Eastern Promise, Eastern Promises: Dreams, Hope, & Glee‘s “Asian F”
(This post is about a recent episode of Glee, titled “Asian F.” You can watch it here: Asian F.)
MIKE CHANG, SR.: Deep in Hubei province this old woman knew the best school in the United States. That’s where my son belongs… My son got an A- on his chemistry test. An A- is an Asian F… An A- won’t do… It’s clear to me that either Michael is on drugs or that he’s bitten off more than he can chew. He needs to quite Glee club. Performing is a waste of his time…
MIKE CHANG, JR.: I’ll do better dad. I promise. Get me a chemistry tutor, I’ll pay for it myself. Just give me one more chance.
The unfinished story of Asian F
Through two simple, but by all accounts authentic, minutes of dialogue, Glee takes a stab at a story and life that is true for a good many Asian Americans. Glee of course isn’t a realistic (in the sense of serious) drama; while its characters are often dismissed as caricatures, they are caricatures of normal people in a normal world with normal problems. Mike Chang, Jr., the focus of “Asian F,” is no different. Many of the bloggers seem content to slap an obligatory label of “stereotype!” on the episode, calling it well-trodden material (which I find strange; if anything, there’s a dearth of mainstream portrayals of Asian America), ready to move on to critical and artistic thoughts elsewhere.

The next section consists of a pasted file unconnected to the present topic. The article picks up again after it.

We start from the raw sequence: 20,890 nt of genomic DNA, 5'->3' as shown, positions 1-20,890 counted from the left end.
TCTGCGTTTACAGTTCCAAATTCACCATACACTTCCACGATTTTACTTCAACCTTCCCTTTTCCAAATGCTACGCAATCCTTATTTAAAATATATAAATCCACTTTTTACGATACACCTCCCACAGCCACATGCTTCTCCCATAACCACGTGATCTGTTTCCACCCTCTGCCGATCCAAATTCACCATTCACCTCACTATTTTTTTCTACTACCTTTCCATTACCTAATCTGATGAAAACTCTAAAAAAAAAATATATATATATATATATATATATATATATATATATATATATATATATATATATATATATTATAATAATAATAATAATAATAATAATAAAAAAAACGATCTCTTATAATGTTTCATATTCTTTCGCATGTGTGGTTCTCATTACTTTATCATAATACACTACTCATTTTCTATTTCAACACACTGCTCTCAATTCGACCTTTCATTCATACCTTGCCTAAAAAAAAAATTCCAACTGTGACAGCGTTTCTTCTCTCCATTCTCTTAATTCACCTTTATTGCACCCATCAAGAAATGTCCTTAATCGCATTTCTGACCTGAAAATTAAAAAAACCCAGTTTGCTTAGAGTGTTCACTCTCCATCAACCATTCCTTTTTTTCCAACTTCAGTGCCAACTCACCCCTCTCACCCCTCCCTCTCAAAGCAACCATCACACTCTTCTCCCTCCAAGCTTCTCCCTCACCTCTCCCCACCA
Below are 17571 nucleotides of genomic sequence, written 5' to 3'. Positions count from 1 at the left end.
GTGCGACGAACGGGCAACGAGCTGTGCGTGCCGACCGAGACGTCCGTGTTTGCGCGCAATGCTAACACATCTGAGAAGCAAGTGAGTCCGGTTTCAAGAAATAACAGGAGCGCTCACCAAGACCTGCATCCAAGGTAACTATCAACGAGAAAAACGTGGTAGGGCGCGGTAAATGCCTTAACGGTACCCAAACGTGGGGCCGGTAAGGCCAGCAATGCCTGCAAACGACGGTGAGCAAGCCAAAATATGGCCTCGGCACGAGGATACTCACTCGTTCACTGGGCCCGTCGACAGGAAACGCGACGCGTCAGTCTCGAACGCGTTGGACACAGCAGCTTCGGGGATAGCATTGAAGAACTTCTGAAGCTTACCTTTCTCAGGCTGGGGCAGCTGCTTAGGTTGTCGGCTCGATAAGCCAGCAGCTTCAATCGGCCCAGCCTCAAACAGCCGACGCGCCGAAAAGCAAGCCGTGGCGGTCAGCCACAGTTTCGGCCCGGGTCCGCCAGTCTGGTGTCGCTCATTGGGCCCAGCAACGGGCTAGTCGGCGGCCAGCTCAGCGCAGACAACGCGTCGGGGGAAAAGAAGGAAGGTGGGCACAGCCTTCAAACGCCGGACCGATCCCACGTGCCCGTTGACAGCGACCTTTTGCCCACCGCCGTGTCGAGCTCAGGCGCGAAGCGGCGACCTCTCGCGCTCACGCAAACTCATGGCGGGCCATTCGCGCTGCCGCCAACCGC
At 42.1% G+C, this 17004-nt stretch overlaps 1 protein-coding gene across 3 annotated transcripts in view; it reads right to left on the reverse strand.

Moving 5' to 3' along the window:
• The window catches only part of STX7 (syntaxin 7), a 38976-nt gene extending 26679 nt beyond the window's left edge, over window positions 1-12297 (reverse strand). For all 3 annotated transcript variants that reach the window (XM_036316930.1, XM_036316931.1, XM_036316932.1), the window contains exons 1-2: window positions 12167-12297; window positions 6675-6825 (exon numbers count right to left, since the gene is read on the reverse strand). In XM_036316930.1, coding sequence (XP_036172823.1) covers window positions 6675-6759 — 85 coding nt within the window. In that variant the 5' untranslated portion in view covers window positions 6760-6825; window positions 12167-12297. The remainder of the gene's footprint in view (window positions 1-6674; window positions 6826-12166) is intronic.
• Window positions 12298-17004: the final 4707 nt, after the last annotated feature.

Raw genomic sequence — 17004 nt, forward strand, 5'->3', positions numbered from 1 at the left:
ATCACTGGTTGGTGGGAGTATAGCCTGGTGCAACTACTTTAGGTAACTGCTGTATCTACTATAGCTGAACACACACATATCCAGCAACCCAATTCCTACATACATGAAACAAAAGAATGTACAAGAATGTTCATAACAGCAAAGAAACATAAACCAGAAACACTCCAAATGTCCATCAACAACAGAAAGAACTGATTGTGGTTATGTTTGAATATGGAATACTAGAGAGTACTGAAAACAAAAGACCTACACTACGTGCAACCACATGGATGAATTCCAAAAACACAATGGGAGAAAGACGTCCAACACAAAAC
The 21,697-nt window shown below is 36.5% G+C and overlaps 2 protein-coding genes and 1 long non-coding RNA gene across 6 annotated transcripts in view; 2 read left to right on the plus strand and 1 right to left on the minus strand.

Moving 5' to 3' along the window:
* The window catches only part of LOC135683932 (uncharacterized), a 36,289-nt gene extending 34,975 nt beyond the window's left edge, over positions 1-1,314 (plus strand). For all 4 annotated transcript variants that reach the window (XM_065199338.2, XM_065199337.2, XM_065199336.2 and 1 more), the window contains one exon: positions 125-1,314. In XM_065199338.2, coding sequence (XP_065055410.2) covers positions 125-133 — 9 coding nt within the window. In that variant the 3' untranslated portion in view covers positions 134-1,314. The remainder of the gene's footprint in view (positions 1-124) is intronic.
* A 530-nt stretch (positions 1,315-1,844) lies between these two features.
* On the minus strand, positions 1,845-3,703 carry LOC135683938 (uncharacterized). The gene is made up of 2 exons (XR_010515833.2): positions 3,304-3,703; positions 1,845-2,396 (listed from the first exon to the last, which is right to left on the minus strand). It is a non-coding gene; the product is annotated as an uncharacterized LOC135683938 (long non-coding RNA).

Perhaps these mostly-white writers are dismissive because the tropes seem derogatory while they instead affirm a progressive approach to diversity. Or perhaps we (Asian Americans) are ready to move on because the story is so familiar and familial to us. But while we’ve heard it, or deride it, or can catalog and inventory all the particular contours and permutations, it doesn’t mean it’s finished. The story of “Asian F” still lacks a proper ending, much less a happy one. Because you don’t have to be a performing artist to know the uncomfortable stalemate we still face when it comes to hopes, dreams, and aspirations. Even if we desire to reach some promised land of egalitarian diversity, it doesn’t deal with the places we’re coming from or going home to.
What’s more, I’m not sure we’ve dared to understand the story deeply enough, since dwelling on it is known to cause us strife. But we need to, because until we do, we will carry on ignorant, resigned, or unreconciled in ourselves. So I’m going to examine Glee’s “Asian F” and the bigger story that many Asian Americans are living. As I analyze the episode, let’s allow it to speak to us as a representation of the lives we live and take an honest look at what is really going on – not just on-screen but in ourselves.